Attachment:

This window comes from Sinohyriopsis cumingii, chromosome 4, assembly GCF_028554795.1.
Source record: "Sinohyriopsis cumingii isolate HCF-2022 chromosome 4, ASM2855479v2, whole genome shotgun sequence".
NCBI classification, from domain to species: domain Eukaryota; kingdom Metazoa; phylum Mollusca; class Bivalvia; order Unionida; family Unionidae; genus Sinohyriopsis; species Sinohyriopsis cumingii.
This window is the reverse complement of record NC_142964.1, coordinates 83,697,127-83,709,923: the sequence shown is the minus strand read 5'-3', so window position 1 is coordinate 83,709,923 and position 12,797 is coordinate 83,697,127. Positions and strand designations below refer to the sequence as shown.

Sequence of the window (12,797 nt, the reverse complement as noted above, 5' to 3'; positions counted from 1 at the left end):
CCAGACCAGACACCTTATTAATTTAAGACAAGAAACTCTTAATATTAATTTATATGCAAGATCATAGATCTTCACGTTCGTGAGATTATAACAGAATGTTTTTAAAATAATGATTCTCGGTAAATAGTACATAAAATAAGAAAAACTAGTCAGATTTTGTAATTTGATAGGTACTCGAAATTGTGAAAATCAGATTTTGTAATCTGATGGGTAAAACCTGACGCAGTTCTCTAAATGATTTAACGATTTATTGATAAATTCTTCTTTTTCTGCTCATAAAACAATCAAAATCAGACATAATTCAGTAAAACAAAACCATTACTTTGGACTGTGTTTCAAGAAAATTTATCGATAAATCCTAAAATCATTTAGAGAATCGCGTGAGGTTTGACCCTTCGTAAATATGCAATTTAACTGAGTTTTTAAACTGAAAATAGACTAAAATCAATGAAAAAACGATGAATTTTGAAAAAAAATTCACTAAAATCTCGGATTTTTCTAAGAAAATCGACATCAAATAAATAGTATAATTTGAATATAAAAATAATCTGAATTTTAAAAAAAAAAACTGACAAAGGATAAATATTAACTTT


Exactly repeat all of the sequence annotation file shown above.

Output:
This window comes from Sinohyriopsis cumingii, chromosome 4, assembly GCF_028554795.1.
Source record: "Sinohyriopsis cumingii isolate HCF-2022 chromosome 4, ASM2855479v2, whole genome shotgun sequence".
NCBI classification, from domain to species: domain Eukaryota; kingdom Metazoa; phylum Mollusca; class Bivalvia; order Unionida; family Unionidae; genus Sinohyriopsis; species Sinohyriopsis cumingii.
This window is the reverse complement of record NC_142964.1, coordinates 83,697,127-83,709,923: the sequence shown is the minus strand read 5'-3', so window position 1 is coordinate 83,709,923 and position 12,797 is coordinate 83,697,127. Positions and strand designations below refer to the sequence as shown.

Sequence of the window (12,797 nt, the reverse complement as noted above, 5' to 3'; positions counted from 1 at the left end):
CCAGACCAGACACCTTATTAATTTAAGACAAGAAACTCTTAATATTAATTTATATGCAAGATCATAGATCTTCACGTTCGTGAGATTATAACAGAATGTTTTTAAAATAATGATTCTCGGTAAATAGTACATAAAATAAGAAAAACTAGTCAGATTTTGTAATTTGATAGGTACTCGAAATTGTGAAAATCAGATTTTGTAATCTGATGGGTAAAACCTGACGCAGTTCTCTAAATGATTTAACGATTTATTGATAAATTCTTCTTTTTCTGCTCATAAAACAATCAAAATCAGACATAATTCAGTAAAACAAAACCATTACTTTGGACTGTGTTTCAAGAAAATTTATCGATAAATCCTAAAATCATTTAGAGAATCGCGTGAGGTTTGACCCTTCGTAAATATGCAATTTAACTGAGTTTTTAAACTGAAAATAGACTAAAATCAATGAAAAAACGATGAATTTTGAAAAAAAATTCACTAAAATCTCGGATTTTTCTAAGAAAATCGACATCAAATAAATAGTATAATTTGAATATAAAAATAATCTGAATTTTAAAAAAAAAAACTGACAAAGGATAAATATTAACTTT